Chief executive Jozsef Varadi said staff should go "the extra mile" when tired so that the airline could avoid cancelling flights.
Pilot unions said flying when fatigued is dangerous and his comments showed a "deficient safety culture".
But Wizz Air said Mr Varadi was addressing all workers not just pilots.
Like some airlines, Wizz Air has been forced to cancel flights over the recent Jubilee bank holiday which coincided with schools' half-term break because of "widespread shortages in staff".
On Wednesday Mr Varadi told workers: "Now that everyone is getting back into work, I understand that fatigue is a potential outcome of the issues but once we are starting stabilising the rosters, we also need to take down the fatigue rate.
"I mean, we cannot run this business when every fifth person of a base reports sickness because the person is fatigued. We are all fatigued but sometimes it is required to take the extra mile."
Mr Varadi added, "The damage is huge when we are cancelling the flights, it's huge. It is reputational damage of the brand and it is the other financial damage, transactional damage because we have to pay compensation for that."
The European Cockpit Association, which has been pushing for union recognition at Wizz Air, shared a short clip of Mr Varadi's address.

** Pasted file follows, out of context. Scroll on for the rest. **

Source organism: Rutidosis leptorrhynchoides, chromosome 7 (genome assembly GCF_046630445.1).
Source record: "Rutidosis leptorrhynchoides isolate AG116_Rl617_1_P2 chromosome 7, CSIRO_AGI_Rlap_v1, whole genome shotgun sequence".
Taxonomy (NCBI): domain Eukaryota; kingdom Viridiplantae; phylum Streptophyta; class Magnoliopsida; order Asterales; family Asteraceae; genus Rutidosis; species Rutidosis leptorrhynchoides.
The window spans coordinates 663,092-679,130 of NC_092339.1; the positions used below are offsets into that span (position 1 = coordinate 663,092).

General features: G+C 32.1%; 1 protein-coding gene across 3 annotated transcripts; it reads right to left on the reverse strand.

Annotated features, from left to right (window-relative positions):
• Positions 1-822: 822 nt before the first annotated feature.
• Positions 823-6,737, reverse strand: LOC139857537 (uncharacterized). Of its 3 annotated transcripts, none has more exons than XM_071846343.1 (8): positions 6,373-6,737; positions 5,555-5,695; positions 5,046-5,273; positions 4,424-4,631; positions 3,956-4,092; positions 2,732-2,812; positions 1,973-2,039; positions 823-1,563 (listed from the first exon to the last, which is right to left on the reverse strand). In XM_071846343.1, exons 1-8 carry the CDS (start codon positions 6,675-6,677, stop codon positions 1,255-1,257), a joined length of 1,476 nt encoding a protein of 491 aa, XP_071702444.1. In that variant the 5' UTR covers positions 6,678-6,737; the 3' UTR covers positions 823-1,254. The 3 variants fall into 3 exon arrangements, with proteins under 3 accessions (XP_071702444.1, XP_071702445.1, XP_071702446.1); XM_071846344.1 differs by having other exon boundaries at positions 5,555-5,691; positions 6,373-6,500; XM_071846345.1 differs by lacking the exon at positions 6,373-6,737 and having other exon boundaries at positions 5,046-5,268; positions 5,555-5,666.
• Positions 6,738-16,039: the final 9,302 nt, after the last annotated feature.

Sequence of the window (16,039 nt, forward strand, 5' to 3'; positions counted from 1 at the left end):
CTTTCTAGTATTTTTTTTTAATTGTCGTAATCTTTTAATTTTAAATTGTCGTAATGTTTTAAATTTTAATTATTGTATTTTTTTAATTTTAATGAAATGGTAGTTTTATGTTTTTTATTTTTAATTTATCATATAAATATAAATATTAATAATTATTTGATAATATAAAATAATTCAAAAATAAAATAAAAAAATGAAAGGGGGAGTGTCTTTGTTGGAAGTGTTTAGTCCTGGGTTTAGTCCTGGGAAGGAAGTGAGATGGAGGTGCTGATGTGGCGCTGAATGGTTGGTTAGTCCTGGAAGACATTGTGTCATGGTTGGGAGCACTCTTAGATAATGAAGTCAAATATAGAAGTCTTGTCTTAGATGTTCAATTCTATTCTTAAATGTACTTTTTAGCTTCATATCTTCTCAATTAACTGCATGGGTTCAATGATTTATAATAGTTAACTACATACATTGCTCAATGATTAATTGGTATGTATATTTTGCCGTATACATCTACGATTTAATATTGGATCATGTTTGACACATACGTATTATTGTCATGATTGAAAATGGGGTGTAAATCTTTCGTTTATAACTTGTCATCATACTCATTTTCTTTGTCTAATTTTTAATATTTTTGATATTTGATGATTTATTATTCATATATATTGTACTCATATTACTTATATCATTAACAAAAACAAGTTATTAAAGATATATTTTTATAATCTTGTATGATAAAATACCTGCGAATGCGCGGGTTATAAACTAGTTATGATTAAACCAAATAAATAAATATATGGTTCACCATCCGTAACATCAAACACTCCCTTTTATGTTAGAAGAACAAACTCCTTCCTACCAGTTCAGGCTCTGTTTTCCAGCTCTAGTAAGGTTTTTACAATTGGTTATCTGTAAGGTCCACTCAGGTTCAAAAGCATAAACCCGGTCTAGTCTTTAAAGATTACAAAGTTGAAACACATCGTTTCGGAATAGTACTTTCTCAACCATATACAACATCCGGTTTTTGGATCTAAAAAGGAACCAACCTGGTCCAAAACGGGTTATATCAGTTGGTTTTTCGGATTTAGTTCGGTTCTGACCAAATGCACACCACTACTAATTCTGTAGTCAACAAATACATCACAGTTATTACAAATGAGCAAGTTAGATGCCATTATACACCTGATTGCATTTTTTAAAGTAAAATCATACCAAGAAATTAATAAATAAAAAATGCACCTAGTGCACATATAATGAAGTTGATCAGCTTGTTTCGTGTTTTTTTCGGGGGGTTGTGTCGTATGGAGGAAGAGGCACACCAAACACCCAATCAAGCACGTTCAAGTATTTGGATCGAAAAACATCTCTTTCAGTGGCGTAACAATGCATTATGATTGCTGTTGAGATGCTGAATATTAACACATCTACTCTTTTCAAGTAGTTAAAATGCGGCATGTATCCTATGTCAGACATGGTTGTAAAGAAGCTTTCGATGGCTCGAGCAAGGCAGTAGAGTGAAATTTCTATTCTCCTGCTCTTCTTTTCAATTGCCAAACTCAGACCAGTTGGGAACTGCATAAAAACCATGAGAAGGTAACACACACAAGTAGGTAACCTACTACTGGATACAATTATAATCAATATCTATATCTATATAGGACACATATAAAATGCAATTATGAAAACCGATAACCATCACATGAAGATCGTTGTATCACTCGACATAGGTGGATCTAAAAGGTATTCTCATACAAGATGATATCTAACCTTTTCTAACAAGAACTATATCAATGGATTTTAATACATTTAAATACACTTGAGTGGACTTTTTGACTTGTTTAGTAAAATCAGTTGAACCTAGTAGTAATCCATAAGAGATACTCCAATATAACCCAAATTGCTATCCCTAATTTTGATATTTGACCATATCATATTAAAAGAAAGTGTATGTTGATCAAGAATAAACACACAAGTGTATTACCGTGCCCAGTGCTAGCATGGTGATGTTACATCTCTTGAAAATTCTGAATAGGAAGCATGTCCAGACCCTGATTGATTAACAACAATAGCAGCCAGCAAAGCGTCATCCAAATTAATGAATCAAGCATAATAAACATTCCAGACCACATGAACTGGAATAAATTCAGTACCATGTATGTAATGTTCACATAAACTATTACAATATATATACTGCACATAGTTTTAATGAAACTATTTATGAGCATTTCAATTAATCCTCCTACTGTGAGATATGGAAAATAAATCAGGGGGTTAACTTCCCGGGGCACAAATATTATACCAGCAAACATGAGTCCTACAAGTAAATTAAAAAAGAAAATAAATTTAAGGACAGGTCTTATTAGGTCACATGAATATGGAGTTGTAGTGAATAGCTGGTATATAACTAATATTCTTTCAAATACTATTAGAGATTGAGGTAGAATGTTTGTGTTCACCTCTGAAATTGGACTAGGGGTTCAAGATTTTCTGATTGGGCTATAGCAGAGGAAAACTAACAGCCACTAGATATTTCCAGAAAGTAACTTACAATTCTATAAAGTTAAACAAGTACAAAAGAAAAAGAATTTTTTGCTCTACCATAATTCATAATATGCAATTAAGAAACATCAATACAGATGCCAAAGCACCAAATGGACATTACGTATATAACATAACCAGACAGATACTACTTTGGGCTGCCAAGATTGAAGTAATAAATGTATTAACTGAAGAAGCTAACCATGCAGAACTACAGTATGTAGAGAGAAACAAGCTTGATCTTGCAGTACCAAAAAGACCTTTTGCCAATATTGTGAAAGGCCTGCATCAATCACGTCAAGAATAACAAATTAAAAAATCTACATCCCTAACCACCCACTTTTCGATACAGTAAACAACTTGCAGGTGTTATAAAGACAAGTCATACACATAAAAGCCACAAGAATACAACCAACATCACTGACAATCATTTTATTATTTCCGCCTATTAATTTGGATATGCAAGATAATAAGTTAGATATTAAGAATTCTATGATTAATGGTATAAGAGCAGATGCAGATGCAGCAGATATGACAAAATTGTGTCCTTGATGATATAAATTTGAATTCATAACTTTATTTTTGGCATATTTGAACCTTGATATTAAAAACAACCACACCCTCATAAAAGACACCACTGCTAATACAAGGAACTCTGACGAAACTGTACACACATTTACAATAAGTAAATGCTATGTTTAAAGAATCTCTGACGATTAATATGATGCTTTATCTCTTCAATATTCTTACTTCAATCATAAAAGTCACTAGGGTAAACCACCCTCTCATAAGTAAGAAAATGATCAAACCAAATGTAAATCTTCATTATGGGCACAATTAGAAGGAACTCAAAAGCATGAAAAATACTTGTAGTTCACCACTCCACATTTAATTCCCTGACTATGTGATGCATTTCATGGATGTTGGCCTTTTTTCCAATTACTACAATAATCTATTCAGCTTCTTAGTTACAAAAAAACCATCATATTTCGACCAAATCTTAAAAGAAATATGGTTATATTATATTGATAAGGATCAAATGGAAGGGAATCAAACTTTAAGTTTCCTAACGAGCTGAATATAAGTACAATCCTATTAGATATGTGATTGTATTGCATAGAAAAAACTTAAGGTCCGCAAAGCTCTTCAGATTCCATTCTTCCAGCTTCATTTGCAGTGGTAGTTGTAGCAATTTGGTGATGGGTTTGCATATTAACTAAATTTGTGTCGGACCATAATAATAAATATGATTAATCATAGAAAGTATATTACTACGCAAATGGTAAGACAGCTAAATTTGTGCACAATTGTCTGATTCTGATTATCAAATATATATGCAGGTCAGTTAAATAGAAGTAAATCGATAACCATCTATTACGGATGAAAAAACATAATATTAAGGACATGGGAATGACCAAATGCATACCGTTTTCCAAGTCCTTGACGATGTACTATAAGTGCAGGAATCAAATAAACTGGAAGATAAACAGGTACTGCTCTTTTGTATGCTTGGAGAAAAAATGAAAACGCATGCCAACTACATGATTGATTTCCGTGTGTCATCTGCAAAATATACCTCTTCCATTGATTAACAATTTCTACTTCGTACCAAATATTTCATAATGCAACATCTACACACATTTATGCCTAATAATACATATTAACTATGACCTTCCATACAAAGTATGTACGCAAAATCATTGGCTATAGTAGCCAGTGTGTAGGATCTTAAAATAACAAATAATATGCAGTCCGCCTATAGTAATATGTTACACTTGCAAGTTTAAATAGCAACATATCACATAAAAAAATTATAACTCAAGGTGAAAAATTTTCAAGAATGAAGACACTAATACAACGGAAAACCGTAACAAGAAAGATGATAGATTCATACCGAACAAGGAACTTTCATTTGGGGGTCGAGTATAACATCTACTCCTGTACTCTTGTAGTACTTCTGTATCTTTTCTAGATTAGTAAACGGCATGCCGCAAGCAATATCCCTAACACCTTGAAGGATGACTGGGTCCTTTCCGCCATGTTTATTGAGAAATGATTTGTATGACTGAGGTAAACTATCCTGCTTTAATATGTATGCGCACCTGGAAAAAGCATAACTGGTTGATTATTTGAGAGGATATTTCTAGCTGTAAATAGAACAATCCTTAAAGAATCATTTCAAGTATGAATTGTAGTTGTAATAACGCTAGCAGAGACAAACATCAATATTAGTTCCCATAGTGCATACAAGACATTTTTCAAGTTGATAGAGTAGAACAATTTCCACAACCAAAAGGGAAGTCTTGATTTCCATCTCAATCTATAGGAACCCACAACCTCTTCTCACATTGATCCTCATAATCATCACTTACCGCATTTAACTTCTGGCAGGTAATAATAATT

It said the comments encouraged pilots to fly when fatigued, and called on regulators to step in.
"It's like handing the car keys to a drunk driver," the union said, adding it showed a "deficient safety culture" at the airline.
Martin Chalk, general secretary of the British Airline Pilots' Association (Balpa), said that "fatigue has been shown, in many studies, to have effects on a person's thinking and decision making similar to alcohol".
"No-one supports pilots or other safety sensitive staff working with alcohol in their system," he said, adding that he was "very surprised by the apparent views of Mr Varadi on fatigue".
He called on Mr Varadi to clarify his comments, and that if he really believed pilots should fly when fatigued, "he should consider whether he is in the right job".
When airline pilots are very tired "it can be life or death", he added. "People's lives are important, and we don't squander them for no reason - definitely not for profit."
There are restrictions on the number of hours air crew are supposed to work.
Rules state that air crew should not fly, and should not be required to fly, if they are in a state of fatigue which could endanger passengers or the aircraft.
Wizz Air denied that Mr Varadi was specifically targeting pilots but was speaking to all staff. It said in a statement: "Our crew unavailability has been very low, at 4%. In this context, going the extra mile to minimise disruption was discussed.
"What this does not mean is compromising safety. Wizz Air and the airline industry are highly regulated, and safety has, and always will be, our first priority."
It added: "This clip has been edited from an all staff briefing - not pilots only, but also cabin crew and all office employees - on key business updates and current challenges facing aviation.